• Malware has been sensing/reacting to evade detection for years. 
  • Multiple platforms can be handled many ways. One would be code residing on the BIOS or peripheral devices (NIC/Graphics/etc) as discussed in bullets above. Another would be motherboard/processor components such as the AMTmanageability engine
  • For storage, people have used hard drives for ages. Given they were removed here, other approaches must be considered. Obviously if components in hardware were reflashed (as described in the research papers above) that would provide persistence. Other research has shown that NAND regions marked as unusable on disks could be utilized (of course, that would most likely be on the hard drive removed, but it could theoretically extend to boot flash for other components). Others have discussed since 2006 modification of the processor itself, by exploiting the ability of the processor to upgrade the microcode. (Of course that's difficult to do given the cryptographic signature constraints.) McAffee filed for a patent in 2011 to put security in at the microcode level.
So to summarize:
  • The lack of third party confirmation means that probably everything that is "suspected" isn't "actual". The very definition of suspected means that confirmation is missing. 
  • Nothing that has been suggested as a possibility is theoretically new, although the practical deployment of a robust tool might be novel.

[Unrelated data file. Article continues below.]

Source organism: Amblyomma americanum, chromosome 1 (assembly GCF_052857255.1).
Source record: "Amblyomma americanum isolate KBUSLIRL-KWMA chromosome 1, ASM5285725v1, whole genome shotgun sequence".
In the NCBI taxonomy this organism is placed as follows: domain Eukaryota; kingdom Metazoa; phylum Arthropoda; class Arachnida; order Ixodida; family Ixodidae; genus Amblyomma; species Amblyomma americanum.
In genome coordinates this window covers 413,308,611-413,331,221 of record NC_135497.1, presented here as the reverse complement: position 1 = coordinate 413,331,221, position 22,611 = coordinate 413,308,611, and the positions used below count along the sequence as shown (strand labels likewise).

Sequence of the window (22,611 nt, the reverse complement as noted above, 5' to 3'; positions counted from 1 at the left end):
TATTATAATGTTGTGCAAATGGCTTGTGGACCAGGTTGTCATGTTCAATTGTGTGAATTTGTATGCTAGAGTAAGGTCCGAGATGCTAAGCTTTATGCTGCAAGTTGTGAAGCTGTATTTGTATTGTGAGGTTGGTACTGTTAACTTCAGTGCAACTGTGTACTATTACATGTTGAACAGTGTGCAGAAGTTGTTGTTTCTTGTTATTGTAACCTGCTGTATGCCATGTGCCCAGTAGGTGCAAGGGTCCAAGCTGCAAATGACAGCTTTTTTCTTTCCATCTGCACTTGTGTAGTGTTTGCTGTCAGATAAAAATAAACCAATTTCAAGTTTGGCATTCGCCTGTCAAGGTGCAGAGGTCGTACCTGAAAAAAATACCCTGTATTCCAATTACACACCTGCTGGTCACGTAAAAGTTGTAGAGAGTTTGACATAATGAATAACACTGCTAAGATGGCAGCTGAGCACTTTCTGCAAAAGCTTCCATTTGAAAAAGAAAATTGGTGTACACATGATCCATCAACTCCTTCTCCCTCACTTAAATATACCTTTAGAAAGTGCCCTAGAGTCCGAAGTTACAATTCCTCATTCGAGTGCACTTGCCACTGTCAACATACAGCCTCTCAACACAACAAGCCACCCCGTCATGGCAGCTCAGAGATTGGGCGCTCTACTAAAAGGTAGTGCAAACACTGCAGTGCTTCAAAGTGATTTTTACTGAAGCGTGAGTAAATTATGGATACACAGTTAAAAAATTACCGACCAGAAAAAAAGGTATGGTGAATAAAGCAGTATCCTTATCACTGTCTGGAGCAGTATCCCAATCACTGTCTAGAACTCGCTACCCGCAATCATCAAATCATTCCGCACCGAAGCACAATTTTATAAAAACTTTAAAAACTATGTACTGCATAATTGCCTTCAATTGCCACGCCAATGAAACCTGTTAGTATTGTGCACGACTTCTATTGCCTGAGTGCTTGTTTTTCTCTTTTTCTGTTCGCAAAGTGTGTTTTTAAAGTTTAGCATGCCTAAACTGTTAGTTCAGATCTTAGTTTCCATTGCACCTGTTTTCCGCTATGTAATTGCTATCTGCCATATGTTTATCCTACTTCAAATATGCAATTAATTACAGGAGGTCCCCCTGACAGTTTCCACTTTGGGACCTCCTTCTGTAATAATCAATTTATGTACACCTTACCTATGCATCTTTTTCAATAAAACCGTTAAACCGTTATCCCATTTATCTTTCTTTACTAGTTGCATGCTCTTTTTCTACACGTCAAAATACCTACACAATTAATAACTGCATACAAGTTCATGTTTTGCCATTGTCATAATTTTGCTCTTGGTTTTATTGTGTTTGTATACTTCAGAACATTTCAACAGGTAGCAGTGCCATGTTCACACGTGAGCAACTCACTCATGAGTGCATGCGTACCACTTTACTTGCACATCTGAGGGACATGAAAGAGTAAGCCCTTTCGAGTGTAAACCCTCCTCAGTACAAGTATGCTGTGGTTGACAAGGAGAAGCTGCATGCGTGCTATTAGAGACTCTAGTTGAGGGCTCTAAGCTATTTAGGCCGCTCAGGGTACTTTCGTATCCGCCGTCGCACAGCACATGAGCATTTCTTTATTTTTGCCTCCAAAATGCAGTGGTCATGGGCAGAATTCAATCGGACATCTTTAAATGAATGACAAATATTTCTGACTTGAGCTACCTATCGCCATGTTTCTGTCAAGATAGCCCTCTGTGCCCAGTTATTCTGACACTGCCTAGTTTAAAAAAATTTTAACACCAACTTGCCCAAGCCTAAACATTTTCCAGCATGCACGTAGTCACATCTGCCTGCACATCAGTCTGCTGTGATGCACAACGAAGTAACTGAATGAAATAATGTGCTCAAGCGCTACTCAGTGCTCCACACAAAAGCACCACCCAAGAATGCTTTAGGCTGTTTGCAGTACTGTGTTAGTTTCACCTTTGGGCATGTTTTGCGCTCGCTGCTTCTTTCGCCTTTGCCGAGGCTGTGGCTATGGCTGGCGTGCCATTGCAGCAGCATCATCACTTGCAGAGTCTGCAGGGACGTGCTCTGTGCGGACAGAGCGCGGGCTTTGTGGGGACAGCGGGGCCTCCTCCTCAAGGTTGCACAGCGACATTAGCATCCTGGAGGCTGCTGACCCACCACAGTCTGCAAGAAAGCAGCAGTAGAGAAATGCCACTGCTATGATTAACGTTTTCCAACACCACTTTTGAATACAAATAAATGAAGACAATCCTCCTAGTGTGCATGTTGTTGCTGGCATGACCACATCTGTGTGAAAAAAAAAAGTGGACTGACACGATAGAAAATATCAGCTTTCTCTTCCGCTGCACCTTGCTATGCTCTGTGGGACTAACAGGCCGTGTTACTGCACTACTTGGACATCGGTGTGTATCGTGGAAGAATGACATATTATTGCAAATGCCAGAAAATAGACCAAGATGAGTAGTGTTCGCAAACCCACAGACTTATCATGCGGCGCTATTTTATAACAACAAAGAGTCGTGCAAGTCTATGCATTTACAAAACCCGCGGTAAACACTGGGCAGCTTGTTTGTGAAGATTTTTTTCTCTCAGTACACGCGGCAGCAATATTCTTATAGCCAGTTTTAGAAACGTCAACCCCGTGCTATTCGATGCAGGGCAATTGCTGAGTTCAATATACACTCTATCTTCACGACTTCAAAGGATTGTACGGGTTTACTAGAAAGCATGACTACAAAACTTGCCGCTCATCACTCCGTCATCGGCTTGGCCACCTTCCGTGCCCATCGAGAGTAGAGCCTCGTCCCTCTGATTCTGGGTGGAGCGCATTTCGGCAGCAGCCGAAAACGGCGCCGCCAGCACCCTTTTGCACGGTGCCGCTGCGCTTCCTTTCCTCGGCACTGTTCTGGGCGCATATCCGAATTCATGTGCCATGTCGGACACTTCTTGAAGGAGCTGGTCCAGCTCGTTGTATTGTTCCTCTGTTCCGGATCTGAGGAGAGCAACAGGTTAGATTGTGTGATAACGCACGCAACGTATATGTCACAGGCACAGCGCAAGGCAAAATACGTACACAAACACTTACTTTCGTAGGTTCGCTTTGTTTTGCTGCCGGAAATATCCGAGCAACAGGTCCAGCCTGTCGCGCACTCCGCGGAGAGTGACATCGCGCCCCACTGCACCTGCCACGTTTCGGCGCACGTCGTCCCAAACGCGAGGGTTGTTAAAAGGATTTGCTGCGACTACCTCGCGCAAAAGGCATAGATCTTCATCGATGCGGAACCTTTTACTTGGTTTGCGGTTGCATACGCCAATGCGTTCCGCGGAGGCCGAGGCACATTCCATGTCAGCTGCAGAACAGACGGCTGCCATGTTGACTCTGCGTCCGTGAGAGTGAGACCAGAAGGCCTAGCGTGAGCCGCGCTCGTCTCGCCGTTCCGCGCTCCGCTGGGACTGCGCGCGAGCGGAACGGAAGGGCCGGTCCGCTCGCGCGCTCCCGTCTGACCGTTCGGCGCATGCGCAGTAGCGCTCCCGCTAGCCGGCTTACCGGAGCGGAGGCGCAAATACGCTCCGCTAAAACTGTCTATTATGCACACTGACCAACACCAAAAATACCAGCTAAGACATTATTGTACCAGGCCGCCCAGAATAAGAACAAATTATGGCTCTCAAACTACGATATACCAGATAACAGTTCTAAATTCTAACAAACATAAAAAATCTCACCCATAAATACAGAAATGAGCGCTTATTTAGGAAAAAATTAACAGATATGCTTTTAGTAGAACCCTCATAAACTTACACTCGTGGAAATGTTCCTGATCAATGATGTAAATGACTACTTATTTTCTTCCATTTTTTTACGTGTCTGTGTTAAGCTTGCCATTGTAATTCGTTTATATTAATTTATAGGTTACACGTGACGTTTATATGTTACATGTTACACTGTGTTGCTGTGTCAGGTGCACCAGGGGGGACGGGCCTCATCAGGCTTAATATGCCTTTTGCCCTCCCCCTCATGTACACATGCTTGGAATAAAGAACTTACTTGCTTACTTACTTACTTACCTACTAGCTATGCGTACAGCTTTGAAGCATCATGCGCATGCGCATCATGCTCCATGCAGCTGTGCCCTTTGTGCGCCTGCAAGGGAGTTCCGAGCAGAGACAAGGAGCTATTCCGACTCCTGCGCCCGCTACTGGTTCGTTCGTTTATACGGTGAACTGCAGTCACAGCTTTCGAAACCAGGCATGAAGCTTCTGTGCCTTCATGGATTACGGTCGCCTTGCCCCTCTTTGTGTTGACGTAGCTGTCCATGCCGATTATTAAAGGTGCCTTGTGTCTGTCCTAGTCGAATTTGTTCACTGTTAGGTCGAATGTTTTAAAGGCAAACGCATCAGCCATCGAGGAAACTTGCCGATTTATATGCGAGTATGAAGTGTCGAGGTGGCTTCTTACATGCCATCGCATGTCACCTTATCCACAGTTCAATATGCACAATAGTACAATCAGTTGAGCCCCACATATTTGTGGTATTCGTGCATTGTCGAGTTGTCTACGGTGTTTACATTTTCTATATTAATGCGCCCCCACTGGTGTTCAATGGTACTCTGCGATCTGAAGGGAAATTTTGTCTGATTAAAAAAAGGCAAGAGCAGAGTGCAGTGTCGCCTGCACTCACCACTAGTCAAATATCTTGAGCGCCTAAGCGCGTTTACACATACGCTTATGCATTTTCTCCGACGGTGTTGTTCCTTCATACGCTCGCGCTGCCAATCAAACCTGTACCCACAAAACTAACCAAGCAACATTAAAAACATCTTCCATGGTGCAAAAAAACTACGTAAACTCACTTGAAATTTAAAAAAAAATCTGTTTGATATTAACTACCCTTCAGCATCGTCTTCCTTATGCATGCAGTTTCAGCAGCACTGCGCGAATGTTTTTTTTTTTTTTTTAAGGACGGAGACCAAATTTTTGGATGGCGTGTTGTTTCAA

• Certainly the integration of all of those capabilities would be very novel. The combination of even 3/4ths (or maybe even half!) of the alleged capabilities would put it on par or ahead of Stuxnet
  • Knowledge of capabilities and threats can certainly induce paranoia, especially in a field that advocates it as a desirable property
Personally, I think it's likely that there have been a few nefarious things on the network, some of which are gone. As a result of that absence, significantly advanced properties are suspected instead of assuming that the attack is transient. I remember significant challenges I had trouble shooting a random hard crash my system was experience. A mistake in malware that was exploiting hardware was definitely one of my concerns... but nothing I did could identify a problem. Turned out after I turned for outside help it was temperature, the fans were going and it was simply overheating.

Seems obvious now but the complete absence from logs, random behavior, persistence despite testing and replacement of hardware had led me to some interesting possibilities that were theoretically possible but unlikely. Might be the same thing going on here. [Update: Turns out that's exactly what it was..., Dragos came out and said he was incorrect. Looks like he was just overly paranoid and hadn't spent enough time looking at all the weird OS things that happen under the hood. His knowledge led him to unlikely but possible nefarious causes, instead of a simpler answer.]